It may seem strange to suggest that there were some similarities between the drive across Ireland to Ahakista in South West Cork and the drive from Cairns to Cape Tribulation but similarities there were.
The drive from Dublin to Cork is mostly green fields, mountains and sky. The drive from Cairns along the Captain Cook Highway was mostly fields of sugar cane, small towns, mountains and sky. For much of the way there was a small gauge railway line that ran alongside the road presumably to be used to transport the sugar cane once it was harvested.
The sugarcane gave way once we were passed Daintree and when we were over the ferry across the Daintree River we were driving through rainforest. It took a couple of minutes and we kept a close eye out for crocodiles in the dark brown water but none were to be seen.
The first time you do the drive from Durrus to Ahakista it can seem as if the road goes on forever. To the right of you there is the spine of the Sheep’s Head Peninsula and to the left there is the water and then there is the road that twists and turns leading ever onward but with no sense of where it will end. It gets to a point you expect that round ever bend in the road you will be there but all there is another view of the sea and the road carries on.
So it was on the a road to Cape Tribulation. We were more conscious of the mountains on our left that being able to see them but every so often past a kink in the road we could see them rearing yo covered in green trees and shrouded in cloud. The road cleaved through the rain forest on we were hemmed in by green trees and then we would be able to see a glimpse of the ocean, the Coral Sea, through the green haze on right. Instead of tractors we were looking out for Cassowaries. We had been told that they are capable of killing a man, especially if separated from their young. Every mile or so there was a sign warning us that they had been spotted and we were not to run them down.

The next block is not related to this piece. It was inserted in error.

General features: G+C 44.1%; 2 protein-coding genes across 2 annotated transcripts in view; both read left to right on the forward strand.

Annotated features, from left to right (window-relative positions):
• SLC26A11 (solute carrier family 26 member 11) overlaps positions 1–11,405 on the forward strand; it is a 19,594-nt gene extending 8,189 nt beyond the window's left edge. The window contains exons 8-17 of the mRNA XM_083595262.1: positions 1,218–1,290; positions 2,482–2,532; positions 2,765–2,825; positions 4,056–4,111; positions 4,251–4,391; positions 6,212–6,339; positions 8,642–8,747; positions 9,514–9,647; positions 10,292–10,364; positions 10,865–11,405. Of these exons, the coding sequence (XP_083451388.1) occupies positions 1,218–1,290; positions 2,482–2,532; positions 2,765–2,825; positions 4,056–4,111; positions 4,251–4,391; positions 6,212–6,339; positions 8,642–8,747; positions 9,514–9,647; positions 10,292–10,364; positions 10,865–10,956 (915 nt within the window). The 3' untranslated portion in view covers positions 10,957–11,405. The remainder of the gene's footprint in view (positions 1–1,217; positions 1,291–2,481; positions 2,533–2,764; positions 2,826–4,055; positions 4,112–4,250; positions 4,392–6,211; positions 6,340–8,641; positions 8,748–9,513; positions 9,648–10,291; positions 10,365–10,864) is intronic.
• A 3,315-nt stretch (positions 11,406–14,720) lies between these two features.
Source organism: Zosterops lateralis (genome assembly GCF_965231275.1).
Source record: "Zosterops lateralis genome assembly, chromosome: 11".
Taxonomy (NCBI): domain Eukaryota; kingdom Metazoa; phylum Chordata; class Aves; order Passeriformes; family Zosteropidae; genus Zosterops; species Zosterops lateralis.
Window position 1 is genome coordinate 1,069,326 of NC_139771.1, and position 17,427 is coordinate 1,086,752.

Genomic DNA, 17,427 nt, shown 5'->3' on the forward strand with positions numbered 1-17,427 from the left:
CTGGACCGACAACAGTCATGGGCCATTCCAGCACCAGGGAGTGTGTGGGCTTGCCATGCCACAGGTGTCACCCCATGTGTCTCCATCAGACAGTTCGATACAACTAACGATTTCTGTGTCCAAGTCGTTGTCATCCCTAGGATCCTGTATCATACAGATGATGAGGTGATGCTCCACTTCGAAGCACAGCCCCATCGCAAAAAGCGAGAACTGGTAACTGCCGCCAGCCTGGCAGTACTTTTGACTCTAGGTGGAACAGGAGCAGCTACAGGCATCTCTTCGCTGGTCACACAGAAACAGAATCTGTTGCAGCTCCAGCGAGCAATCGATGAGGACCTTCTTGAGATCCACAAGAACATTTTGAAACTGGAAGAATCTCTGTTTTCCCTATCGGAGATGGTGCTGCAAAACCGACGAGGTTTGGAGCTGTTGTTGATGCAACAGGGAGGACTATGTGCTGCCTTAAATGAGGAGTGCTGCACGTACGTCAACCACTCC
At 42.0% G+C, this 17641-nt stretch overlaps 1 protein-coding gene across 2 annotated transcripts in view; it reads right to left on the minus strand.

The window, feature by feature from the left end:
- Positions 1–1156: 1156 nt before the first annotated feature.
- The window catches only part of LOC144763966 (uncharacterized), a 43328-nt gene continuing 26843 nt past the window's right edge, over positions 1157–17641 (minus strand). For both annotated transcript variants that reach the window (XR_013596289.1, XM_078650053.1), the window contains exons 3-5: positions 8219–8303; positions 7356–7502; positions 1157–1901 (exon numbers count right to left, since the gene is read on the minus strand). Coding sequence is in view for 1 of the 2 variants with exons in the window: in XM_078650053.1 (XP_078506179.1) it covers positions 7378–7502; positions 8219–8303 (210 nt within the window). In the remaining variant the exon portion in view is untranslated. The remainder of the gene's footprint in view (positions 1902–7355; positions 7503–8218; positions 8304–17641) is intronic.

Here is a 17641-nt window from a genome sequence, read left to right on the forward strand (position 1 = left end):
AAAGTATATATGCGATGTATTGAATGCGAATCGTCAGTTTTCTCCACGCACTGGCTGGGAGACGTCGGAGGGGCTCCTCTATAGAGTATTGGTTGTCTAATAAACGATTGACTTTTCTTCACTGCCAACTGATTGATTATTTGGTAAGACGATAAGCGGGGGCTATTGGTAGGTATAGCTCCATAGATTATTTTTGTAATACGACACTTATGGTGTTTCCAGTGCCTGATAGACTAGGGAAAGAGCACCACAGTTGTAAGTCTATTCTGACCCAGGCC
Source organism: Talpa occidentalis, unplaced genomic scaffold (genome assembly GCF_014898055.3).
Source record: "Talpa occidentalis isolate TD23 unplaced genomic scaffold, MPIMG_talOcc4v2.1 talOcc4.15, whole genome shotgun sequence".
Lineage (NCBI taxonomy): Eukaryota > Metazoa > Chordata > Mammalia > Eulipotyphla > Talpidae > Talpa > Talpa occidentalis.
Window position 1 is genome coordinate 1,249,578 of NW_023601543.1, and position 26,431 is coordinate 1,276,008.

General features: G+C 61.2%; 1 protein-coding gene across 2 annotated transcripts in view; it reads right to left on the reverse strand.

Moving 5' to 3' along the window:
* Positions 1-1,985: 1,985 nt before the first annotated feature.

And then when we crossed a creek their were signs warning of crocodiles. They had been spotted and were capable of inflicted death and serious injury. The signs were in English and German although we had it on good authority that it was the Belgiums who were most in need of the warnings. Apparently the last man to be bitten by a crocodile was Belgium albeit the wound was superficial. He had been creeping up a creek looking for a good photograph.
We didn’t seen any cassowaries, crocodiles and Belgiums and still the road carried on and so we found ourselves revisiting the first drive to Ahakista and the expectant wait that round each next bend we would be there.
We did eventually arrive and as we did so the clouds that had shrouded the upper reaches of the mountains turned dark and then black and a heavy rain came down. It was the sort of rain that would turn the concrete umbrella on the pier into a sheet of water. It came down heavy and unforgiving. As we booked into reception I looked outside and asked about the weather for the next few days.
It was all going to be much the same. After all we were in the rainforest.